appended to his complaint demonstrate that he had “no acute medical
problems,” only slight to moderate swelling—for which he refused
ice—and that he had clear vision. (Dkt. No. 62 at 9-12.) These medical
records belie any claim that his medical condition was sufficiently serious
to give rise to an Eighth Amendment violation.
dizziness and blurred vision, resulting in him having to wear glasses for the
first time in his life. (Dkt. No. 71 ¶ 2.) Generally, however, “courts do not
consider such ‘new arguments’ or new evidence ‘raised in objections to a
magistrate judge’s report and recommendation that could have been raised
before the magistrate but were not,’” and this court declines to do so here.
Chalasani v. Daines, No. 10-CV-1978, 2011 WL 4465408, at *1 n.3
(E.D.N.Y. Sept. 26, 2011) (quoting Illis v. Artus, No. 06-CV-3077, 2009 WL
2730870, at *1 (E.D.N.Y. Aug. 28, 2009)). Accordingly, Lewis’ Eighth
Amendment medical indifference claim fails for substantially the reasons
stated in the R&R.
Lewis also objects to the portion of the R&R in which Judge Peebles
determined that Sheridan did not act with malice, (Dkt. No. 71 ¶¶ 4, 7), and
to the portion of the R&R in which Judge Peebles “erroneously” read and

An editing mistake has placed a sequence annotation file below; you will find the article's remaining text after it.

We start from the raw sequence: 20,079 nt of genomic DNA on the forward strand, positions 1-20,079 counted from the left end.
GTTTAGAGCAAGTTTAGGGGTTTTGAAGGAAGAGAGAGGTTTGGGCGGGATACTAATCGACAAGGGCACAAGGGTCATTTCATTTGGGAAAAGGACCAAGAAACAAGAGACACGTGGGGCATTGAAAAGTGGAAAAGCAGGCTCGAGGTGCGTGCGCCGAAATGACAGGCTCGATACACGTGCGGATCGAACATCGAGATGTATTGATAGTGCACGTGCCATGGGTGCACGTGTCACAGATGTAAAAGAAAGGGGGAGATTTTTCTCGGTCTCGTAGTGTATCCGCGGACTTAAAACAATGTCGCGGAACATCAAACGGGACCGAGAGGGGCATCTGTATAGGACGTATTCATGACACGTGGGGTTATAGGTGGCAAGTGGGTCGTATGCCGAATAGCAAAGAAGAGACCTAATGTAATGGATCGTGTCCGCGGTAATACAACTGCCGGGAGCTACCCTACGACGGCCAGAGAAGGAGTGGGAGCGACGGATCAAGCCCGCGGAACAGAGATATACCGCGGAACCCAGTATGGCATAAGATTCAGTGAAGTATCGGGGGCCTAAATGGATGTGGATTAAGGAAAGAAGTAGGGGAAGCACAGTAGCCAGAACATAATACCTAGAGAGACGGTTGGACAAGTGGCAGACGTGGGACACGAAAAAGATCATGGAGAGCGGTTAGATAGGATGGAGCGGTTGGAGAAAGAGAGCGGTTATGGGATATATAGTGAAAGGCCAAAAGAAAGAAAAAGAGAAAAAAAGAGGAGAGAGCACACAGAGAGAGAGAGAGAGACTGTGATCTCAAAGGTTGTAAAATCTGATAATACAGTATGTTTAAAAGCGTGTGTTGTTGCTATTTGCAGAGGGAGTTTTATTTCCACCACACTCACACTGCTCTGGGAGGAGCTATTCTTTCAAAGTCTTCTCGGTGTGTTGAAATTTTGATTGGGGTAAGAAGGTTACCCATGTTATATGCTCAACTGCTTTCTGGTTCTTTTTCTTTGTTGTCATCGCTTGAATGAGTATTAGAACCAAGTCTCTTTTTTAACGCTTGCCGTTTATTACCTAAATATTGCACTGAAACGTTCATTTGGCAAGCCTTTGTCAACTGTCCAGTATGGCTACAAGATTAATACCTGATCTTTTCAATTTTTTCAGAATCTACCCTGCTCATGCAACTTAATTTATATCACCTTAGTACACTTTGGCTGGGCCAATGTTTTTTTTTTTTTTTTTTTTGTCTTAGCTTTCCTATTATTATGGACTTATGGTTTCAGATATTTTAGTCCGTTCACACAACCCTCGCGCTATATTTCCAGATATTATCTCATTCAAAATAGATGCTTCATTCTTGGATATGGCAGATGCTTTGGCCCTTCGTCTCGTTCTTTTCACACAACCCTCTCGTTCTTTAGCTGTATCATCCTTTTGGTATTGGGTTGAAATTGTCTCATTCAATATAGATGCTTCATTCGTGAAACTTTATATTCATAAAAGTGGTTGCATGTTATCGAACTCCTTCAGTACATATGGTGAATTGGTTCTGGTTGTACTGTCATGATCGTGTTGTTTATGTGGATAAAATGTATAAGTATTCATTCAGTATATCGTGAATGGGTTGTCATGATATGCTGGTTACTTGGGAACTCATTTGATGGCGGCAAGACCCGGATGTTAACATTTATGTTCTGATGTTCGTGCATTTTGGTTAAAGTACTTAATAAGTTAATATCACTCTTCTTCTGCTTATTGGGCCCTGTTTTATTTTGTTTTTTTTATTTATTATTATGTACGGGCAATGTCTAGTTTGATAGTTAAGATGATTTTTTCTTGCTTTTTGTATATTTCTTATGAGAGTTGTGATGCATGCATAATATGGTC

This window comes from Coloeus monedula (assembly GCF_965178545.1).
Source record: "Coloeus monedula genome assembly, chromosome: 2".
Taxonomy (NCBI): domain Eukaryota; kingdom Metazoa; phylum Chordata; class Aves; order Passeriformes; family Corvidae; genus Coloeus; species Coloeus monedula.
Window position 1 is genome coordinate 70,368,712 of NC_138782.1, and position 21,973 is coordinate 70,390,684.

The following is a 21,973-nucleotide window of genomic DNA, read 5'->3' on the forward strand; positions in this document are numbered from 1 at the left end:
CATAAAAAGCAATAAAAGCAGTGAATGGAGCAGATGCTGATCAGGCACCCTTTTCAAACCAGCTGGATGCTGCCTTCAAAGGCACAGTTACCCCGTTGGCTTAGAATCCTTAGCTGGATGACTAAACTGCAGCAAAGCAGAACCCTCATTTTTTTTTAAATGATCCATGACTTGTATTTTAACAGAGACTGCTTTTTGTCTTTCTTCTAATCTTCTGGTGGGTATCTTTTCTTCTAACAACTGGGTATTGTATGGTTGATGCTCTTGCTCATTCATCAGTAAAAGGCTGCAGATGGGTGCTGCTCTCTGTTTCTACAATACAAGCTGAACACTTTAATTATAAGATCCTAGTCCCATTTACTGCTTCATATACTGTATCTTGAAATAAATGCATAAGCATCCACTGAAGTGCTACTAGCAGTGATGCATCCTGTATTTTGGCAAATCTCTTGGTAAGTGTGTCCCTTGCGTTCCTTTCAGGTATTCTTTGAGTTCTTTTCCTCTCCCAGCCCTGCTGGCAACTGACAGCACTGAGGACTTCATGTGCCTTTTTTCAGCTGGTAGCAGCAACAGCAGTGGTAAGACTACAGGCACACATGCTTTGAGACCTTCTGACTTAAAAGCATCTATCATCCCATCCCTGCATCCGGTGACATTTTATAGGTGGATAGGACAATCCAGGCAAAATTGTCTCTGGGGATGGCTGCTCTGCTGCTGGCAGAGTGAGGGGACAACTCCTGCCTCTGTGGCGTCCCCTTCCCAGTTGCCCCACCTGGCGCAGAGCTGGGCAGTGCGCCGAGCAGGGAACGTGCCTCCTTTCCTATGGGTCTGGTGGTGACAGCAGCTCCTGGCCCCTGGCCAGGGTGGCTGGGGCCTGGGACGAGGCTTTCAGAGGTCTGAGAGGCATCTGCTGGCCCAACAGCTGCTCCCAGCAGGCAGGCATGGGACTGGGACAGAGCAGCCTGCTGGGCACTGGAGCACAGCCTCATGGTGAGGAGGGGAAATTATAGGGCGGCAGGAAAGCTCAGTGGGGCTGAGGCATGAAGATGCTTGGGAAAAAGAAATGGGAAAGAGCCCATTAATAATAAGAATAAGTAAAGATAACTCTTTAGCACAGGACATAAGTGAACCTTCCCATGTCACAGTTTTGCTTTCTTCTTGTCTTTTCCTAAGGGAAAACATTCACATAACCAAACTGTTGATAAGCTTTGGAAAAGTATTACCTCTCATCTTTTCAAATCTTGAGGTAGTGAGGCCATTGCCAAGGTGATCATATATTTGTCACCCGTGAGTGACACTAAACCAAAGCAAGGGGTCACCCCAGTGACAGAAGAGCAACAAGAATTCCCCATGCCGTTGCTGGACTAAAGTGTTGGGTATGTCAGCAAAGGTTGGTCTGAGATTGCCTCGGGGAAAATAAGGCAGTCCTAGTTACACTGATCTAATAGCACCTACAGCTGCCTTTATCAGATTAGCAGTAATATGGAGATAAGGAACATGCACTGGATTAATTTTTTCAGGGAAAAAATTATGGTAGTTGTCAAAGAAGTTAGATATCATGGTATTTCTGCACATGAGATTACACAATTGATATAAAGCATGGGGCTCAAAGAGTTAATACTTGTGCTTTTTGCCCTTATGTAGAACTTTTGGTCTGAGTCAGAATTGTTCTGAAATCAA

considered Lewis’ medical records, (id. ¶¶ 5-6, 8). These “objections,”
however, simply restate a portion of Lewis’ amended complaint and rehash arguments already submitted to the court, which Judge Peebles
properly considered. (Compare Dkt. No. 71 ¶¶ 4-8, with Am. Compl. at 5;
Dkt. No. 66 ¶¶ 7-14.) The court therefore does not construe these as
specific objections. See Gusky v. Astrue, No. 10-CV-00919, 2013 WL
3776257, at *3 (W.D.N.Y. July 2, 2013) (“[W]hen the objections simply
reiterate previous arguments . . . the Court should review the report for
clear error.”); Almonte, 2006 WL 149049, at *4. The court, having carefully
reviewed the record, finds no clear error in the R&R.
Lewis’ Motion to Substitute
On December 3, 2013, counsel for Sheridan filed and served a
suggestion of death, stating that Sheridan died on November 8, 2013; the
notice did not indicate whether a representative for Sheridan’s estate had
been appointed.4 (Dkt. No. 72.) Further, to the court’s knowledge, the